All 1 Lord Green of Deddington contributions to the Office for Demographic Change Bill [HL] 2021-22

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Fri 4th Mar 2022

Office for Demographic Change Bill [HL] Debate

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Department: Cabinet Office

Office for Demographic Change Bill [HL]

Lord Green of Deddington Excerpts
2nd reading
Friday 4th March 2022

(2 years, 4 months ago)

Lords Chamber
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Lord Green of Deddington Portrait Lord Green of Deddington (CB)
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My Lords, I speak in support of this admirable initiative by the noble Lord, Lord Hodgson, whose expertise in this area is matched only by his determination to get it attended to. I fully endorse his opening remarks—if I may say so, an outstanding summary of the issues—and I endorse the powerful arguments outlined by the noble Baroness, Lady Neville-Rolfe.

As noble Lords probably know, I have been engaged in one part of this field for about 20 years. Throughout that time, there has been deep reluctance to address the sheer scale of immigration, which has now become central to the future of our society.

At this point, I should mention my non-financial interest as president of Migration Watch. We have been at the forefront of this debate—criticised, of course, but we have been consistently correct. I shall give just three brief examples.

First, in 2002, we estimated that non-EU net migration would run at 2 million over the following decade. We turned out to be almost spot on; the ONS’s later estimate was 2.1 million. Secondly, in 2003, the Home Office commissioned research that found there would be between—wait for it—5,000 and 13,000 arrivals each year from the eight new eastern European members of the EU. We described that estimate as “almost worthless”. In the event, the average was 72,000 a year. That is five and a half times the Home Office’s highest estimate. Thirdly and lastly, in 2013, we estimated that inflows from Romania and Bulgaria would add at least 50,000 a year to the population. More criticism came, but the subsequent ONS estimate was 44,000 a year—not 50,000, but pretty close, you might think.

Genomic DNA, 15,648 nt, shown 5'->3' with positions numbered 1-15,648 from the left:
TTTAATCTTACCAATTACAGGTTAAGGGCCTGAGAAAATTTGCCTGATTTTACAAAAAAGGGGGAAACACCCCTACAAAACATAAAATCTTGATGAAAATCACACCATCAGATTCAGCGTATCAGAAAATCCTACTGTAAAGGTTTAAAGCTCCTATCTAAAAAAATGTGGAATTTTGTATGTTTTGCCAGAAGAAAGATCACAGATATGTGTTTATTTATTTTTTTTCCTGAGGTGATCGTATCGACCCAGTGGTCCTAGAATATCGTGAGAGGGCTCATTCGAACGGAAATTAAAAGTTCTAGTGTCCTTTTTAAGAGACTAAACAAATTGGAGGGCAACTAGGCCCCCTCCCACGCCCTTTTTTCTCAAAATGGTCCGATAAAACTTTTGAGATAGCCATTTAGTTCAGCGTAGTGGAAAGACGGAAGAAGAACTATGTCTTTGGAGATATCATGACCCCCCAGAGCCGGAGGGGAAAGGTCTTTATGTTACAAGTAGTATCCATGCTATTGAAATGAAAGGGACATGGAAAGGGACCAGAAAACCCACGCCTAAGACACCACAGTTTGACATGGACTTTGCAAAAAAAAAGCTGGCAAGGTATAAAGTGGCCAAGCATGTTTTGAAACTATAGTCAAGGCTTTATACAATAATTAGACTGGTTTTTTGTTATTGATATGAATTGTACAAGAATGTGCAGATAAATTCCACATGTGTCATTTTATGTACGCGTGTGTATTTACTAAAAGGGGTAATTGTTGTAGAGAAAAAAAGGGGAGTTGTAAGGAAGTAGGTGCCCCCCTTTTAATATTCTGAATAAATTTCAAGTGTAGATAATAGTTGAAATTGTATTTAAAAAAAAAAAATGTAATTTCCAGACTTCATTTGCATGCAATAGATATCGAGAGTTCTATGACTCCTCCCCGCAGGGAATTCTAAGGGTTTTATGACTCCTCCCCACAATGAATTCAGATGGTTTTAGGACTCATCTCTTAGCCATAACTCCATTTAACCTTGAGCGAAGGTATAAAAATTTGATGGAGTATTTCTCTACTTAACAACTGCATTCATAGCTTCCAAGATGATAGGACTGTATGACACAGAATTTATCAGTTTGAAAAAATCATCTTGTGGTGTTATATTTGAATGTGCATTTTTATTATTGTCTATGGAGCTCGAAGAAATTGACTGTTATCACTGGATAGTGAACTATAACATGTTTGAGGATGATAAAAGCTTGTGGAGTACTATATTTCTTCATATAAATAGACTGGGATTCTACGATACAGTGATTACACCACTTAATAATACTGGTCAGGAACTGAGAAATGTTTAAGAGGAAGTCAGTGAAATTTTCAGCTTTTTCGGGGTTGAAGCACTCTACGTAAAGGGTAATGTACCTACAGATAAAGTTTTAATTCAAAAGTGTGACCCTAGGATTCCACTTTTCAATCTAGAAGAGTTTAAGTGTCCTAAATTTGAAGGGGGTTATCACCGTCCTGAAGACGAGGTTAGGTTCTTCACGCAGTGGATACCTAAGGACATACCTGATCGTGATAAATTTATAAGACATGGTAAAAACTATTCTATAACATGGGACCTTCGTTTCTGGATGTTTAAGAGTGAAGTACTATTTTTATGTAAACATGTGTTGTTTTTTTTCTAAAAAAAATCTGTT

I mention these examples to illustrate that there is a vocal pro-immigration and, indeed, pro-asylum lobby in the UK. It follows that any mechanisms such as those proposed in the Bill will have to be very robust—and they probably could be.

The great merit of the proposal is that an office for demographic change could cover all the many and important consequences of massive levels of immigration, such as those that have occurred over the last two decades. Indeed, it could bring together the true implications for our economy, environment and social stability.

I believe that the public, while not being experts on statistics, understand that the very statistics that have been mentioned can point to important issues that need to be addressed in an effective and organised way. The polling mentioned by the noble Lord, Lord Hodgson, found that 71% of the population are concerned about the current population forecasts. The public are also concerned about social cohesion and environmental damage, and apparently 65% consider that the Government should set a strict cap for immigration.

I have long believed in the common sense of the British people and these opinion poll results fully confirm that, in my view. I just add that a similar percentage, about 65%, support the work of Migration Watch. That amounts to about 30 million adults. When I mention that from time to time in the Chamber, it seems to amuse the Liberal Democrats but, actually, it is very important.

Between 2000 and 2020, the UK population increased by 8 million. Between 80% and 90% of that increase, or roughly 7 million, was due directly or indirectly to immigration. That kind of increase simply cannot be allowed to continue.

I conclude by pointing out that if, by the time of the next election—I am a Cross-Bencher, of course—the Government have clearly failed to take back control of immigration as they promised at the last election, they will have a heavy price to pay, especially in some critical constituencies, and quite right too.